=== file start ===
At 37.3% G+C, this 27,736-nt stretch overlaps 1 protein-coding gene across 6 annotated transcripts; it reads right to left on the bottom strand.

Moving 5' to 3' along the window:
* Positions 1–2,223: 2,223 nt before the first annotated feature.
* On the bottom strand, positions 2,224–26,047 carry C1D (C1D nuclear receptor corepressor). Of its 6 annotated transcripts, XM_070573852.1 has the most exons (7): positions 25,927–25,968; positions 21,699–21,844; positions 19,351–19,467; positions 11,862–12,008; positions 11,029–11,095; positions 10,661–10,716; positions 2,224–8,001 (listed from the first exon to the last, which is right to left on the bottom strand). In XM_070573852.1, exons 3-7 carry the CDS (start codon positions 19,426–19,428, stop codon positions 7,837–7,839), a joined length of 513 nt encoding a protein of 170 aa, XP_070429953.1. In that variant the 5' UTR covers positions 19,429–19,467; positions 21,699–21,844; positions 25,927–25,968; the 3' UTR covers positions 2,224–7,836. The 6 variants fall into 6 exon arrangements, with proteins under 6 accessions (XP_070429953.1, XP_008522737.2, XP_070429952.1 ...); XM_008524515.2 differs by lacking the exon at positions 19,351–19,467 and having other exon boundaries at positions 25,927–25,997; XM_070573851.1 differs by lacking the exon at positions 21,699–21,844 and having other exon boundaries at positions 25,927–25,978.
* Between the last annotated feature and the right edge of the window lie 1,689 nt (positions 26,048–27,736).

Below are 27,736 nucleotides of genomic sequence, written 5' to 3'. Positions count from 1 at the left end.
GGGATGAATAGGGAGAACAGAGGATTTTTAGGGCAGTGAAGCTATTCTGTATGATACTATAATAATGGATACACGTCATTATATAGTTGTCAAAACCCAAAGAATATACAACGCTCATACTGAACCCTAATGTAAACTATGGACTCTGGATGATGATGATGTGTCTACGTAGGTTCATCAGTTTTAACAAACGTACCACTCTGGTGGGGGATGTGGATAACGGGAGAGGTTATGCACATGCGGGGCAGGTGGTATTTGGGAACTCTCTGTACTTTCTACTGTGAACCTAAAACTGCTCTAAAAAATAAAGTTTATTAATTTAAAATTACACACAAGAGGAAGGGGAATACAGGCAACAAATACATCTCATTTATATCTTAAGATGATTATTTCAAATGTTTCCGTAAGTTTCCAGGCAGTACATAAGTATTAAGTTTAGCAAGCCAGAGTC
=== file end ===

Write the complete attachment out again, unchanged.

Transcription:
At 37.3% G+C, this 27,736-nt stretch overlaps 1 protein-coding gene across 6 annotated transcripts; it reads right to left on the bottom strand.

Moving 5' to 3' along the window:
* Positions 1–2,223: 2,223 nt before the first annotated feature.
* On the bottom strand, positions 2,224–26,047 carry C1D (C1D nuclear receptor corepressor). Of its 6 annotated transcripts, XM_070573852.1 has the most exons (7): positions 25,927–25,968; positions 21,699–21,844; positions 19,351–19,467; positions 11,862–12,008; positions 11,029–11,095; positions 10,661–10,716; positions 2,224–8,001 (listed from the first exon to the last, which is right to left on the bottom strand). In XM_070573852.1, exons 3-7 carry the CDS (start codon positions 19,426–19,428, stop codon positions 7,837–7,839), a joined length of 513 nt encoding a protein of 170 aa, XP_070429953.1. In that variant the 5' UTR covers positions 19,429–19,467; positions 21,699–21,844; positions 25,927–25,968; the 3' UTR covers positions 2,224–7,836. The 6 variants fall into 6 exon arrangements, with proteins under 6 accessions (XP_070429953.1, XP_008522737.2, XP_070429952.1 ...); XM_008524515.2 differs by lacking the exon at positions 19,351–19,467 and having other exon boundaries at positions 25,927–25,997; XM_070573851.1 differs by lacking the exon at positions 21,699–21,844 and having other exon boundaries at positions 25,927–25,978.
* Between the last annotated feature and the right edge of the window lie 1,689 nt (positions 26,048–27,736).

Below are 27,736 nucleotides of genomic sequence, written 5' to 3'. Positions count from 1 at the left end.
GGGATGAATAGGGAGAACAGAGGATTTTTAGGGCAGTGAAGCTATTCTGTATGATACTATAATAATGGATACACGTCATTATATAGTTGTCAAAACCCAAAGAATATACAACGCTCATACTGAACCCTAATGTAAACTATGGACTCTGGATGATGATGATGTGTCTACGTAGGTTCATCAGTTTTAACAAACGTACCACTCTGGTGGGGGATGTGGATAACGGGAGAGGTTATGCACATGCGGGGCAGGTGGTATTTGGGAACTCTCTGTACTTTCTACTGTGAACCTAAAACTGCTCTAAAAAATAAAGTTTATTAATTTAAAATTACACACAAGAGGAAGGGGAATACAGGCAACAAATACATCTCATTTATATCTTAAGATGATTATTTCAAATGTTTCCGTAAGTTTCCAGGCAGTACATAAGTATTAAGTTTAGCAAGCCAGAGTC